Pruning

Cherry Tree prunedFriday and Saturday I pruned and trained our young fruit trees.  I did a lot of research beforehand, because it seemed so sad to actually cut them at all.  But the Holistic Orchard book, and most other resources suggest that pruning helps them to grow into a shape that gives them enough support and sunlight for fruit.

Of course, after the research, I realized it might have been better to prune the cherries more drastically last summer, when we first planted them.  But all we have is now.  Here is a photo of the Black Tartarian Cherry with its central leader cut at the top–to promote another tier of scaffolding (outward facing) branches.  The small bud near the top should grow into another central leader.   If I didn’t cut the top, the next outward facing branches would have grown too high up on the leader.

Next, I cut the ends of the first tier of scaffold branches, because they were too long and leggy and uneven.  On this cherry, they are also rather low to the ground, but the only way to remedy that would be to cut them all off, and I couldn’t do that.  I tied them back to encourage them to grow at a better angle to the central leader.  I did this for both cherry trees.  (We had also done this last summer, and took off the ties for the winter)

I also pruned our new young apple tree by making a heading cut on its central leader to promote scaffold branch growth.  For the peach, I did a more drastic cut on the central leader, to create a “vase” shape, where there is no central leader, but four or five main branches, which is the form most recommended for peaches.  Some sources recommend that for cherries too, but we had started with a central leader form last year.  After I was done with all this cutting, I said a prayer to the trees–I am so new at this, that I barely know what I am doing–so please forgive me for that, and grow and thrive anyway!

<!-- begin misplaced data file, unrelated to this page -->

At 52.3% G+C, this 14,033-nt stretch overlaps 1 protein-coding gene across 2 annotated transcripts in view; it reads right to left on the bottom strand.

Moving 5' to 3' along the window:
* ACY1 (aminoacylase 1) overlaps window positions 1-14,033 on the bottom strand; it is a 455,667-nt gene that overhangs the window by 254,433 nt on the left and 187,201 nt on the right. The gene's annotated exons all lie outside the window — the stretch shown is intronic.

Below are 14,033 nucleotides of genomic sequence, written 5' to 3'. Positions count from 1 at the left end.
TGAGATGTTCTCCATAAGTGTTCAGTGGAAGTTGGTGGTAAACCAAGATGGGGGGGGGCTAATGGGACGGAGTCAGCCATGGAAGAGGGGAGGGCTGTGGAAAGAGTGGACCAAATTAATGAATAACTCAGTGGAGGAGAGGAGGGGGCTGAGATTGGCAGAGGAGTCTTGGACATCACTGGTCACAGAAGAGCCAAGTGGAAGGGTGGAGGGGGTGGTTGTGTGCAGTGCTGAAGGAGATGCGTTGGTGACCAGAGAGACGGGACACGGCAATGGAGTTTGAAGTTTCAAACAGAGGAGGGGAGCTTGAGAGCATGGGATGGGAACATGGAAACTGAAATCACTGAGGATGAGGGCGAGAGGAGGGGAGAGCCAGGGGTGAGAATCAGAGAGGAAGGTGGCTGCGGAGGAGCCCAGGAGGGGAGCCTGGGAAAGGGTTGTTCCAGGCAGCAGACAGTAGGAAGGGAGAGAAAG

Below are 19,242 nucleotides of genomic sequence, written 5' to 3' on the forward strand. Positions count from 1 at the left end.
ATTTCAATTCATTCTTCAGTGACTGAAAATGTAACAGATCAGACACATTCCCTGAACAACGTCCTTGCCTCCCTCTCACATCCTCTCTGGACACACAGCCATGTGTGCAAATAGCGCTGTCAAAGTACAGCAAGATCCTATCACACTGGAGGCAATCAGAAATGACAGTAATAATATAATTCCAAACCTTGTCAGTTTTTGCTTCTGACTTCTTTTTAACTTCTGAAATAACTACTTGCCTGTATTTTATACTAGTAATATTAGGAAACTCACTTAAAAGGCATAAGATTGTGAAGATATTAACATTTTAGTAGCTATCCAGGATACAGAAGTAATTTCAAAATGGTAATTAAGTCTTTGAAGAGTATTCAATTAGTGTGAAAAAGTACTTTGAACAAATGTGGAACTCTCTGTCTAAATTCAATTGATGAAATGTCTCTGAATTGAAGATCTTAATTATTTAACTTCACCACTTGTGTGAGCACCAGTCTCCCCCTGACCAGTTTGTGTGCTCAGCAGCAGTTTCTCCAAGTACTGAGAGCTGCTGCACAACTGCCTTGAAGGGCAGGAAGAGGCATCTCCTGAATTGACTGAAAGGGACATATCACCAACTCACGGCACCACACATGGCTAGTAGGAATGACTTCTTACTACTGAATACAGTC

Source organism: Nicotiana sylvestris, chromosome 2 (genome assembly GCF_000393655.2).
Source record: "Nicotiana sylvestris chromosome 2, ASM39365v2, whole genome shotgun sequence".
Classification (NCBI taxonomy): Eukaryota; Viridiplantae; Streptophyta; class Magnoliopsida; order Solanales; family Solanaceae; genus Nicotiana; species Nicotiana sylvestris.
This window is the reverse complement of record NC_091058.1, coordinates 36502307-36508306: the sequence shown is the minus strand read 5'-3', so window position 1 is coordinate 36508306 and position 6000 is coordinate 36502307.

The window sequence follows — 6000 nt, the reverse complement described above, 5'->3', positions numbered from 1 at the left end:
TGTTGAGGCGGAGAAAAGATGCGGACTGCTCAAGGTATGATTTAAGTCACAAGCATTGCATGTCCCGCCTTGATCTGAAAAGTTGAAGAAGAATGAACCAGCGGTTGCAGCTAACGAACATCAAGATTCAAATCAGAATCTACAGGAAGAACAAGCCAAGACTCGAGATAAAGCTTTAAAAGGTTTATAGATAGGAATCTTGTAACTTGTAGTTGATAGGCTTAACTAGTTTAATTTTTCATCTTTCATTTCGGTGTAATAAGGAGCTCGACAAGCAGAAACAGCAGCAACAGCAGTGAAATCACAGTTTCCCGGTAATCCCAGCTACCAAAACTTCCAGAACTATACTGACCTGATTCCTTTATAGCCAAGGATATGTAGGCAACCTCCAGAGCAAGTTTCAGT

Funny to think that plants can thrive by being cut back so drastically.  Is there a message in that for humans too?  That the most difficult experiences of our life can shape us for greater beauty and fruitfulness to come?

I took a cut branch with cherry blossoms from the Lapins Cherry, and put it in a cup of water on our deck.  Maybe the bees will still want to visit them.  For now, it is a sign of the years to come, when we can let the flowers bloom and hope for fruit.Cherry Blossoms

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Planting the Orchard

Peach Tree

[Contender Peach]

The new trees are here!  Once the frost was off the morning, I went out and started planting.  I took the eight bare root trees out of the box first and letting their roots soak in fish/seaweed solution, while I started digging in the beds we’d already prepared last June.

I had a fright before I went outside–I thought to take a look at planting suggestions in the Holistic Orchard book, and he suggests putting Rock Phosphate and Wood Ash in the holes–I hadn’t been thinking of that.  But then I found a bag of Rock Phosphate in the garage from last year, and we have a can of wood ashes, so we were all set.  These help the roots to get a good start.